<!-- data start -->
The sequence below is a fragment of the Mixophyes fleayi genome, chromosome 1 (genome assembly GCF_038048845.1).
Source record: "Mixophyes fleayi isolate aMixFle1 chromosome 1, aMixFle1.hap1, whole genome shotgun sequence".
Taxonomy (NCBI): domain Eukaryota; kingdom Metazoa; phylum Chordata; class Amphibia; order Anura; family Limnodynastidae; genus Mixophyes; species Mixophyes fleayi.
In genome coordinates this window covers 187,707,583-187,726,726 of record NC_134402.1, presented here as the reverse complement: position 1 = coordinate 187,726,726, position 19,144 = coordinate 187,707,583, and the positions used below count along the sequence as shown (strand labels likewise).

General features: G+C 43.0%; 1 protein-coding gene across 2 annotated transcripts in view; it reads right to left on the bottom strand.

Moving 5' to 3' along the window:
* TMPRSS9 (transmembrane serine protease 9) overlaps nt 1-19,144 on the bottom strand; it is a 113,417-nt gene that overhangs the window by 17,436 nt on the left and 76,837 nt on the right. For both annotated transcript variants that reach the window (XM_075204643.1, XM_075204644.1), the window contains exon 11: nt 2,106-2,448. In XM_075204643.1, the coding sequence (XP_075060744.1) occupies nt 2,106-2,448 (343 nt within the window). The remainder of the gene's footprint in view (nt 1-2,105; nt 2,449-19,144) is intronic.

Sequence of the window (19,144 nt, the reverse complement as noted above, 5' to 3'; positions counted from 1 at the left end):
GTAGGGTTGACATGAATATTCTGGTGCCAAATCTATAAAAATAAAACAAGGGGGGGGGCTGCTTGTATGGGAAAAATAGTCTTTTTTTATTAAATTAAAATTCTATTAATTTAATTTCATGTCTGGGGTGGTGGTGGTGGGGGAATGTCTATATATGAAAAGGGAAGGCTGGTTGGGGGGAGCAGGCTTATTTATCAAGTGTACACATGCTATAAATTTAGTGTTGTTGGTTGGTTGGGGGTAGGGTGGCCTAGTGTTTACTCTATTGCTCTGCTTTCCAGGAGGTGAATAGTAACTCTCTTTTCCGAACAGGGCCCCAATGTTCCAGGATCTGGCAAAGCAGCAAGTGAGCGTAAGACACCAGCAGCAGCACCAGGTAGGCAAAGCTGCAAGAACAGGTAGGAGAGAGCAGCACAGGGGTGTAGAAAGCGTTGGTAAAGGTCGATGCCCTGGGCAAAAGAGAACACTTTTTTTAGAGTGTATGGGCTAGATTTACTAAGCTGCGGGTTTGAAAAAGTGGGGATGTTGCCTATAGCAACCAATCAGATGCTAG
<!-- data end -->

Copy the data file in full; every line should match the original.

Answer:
The sequence below is a fragment of the Mixophyes fleayi genome, chromosome 1 (genome assembly GCF_038048845.1).
Source record: "Mixophyes fleayi isolate aMixFle1 chromosome 1, aMixFle1.hap1, whole genome shotgun sequence".
Taxonomy (NCBI): domain Eukaryota; kingdom Metazoa; phylum Chordata; class Amphibia; order Anura; family Limnodynastidae; genus Mixophyes; species Mixophyes fleayi.
In genome coordinates this window covers 187,707,583-187,726,726 of record NC_134402.1, presented here as the reverse complement: position 1 = coordinate 187,726,726, position 19,144 = coordinate 187,707,583, and the positions used below count along the sequence as shown (strand labels likewise).

General features: G+C 43.0%; 1 protein-coding gene across 2 annotated transcripts in view; it reads right to left on the bottom strand.

Moving 5' to 3' along the window:
* TMPRSS9 (transmembrane serine protease 9) overlaps nt 1-19,144 on the bottom strand; it is a 113,417-nt gene that overhangs the window by 17,436 nt on the left and 76,837 nt on the right. For both annotated transcript variants that reach the window (XM_075204643.1, XM_075204644.1), the window contains exon 11: nt 2,106-2,448. In XM_075204643.1, the coding sequence (XP_075060744.1) occupies nt 2,106-2,448 (343 nt within the window). The remainder of the gene's footprint in view (nt 1-2,105; nt 2,449-19,144) is intronic.

Sequence of the window (19,144 nt, the reverse complement as noted above, 5' to 3'; positions counted from 1 at the left end):
GTAGGGTTGACATGAATATTCTGGTGCCAAATCTATAAAAATAAAACAAGGGGGGGGGCTGCTTGTATGGGAAAAATAGTCTTTTTTTATTAAATTAAAATTCTATTAATTTAATTTCATGTCTGGGGTGGTGGTGGTGGGGGAATGTCTATATATGAAAAGGGAAGGCTGGTTGGGGGGAGCAGGCTTATTTATCAAGTGTACACATGCTATAAATTTAGTGTTGTTGGTTGGTTGGGGGTAGGGTGGCCTAGTGTTTACTCTATTGCTCTGCTTTCCAGGAGGTGAATAGTAACTCTCTTTTCCGAACAGGGCCCCAATGTTCCAGGATCTGGCAAAGCAGCAAGTGAGCGTAAGACACCAGCAGCAGCACCAGGTAGGCAAAGCTGCAAGAACAGGTAGGAGAGAGCAGCACAGGGGTGTAGAAAGCGTTGGTAAAGGTCGATGCCCTGGGCAAAAGAGAACACTTTTTTTAGAGTGTATGGGCTAGATTTACTAAGCTGCGGGTTTGAAAAAGTGGGGATGTTGCCTATAGCAACCAATCAGATGCTAG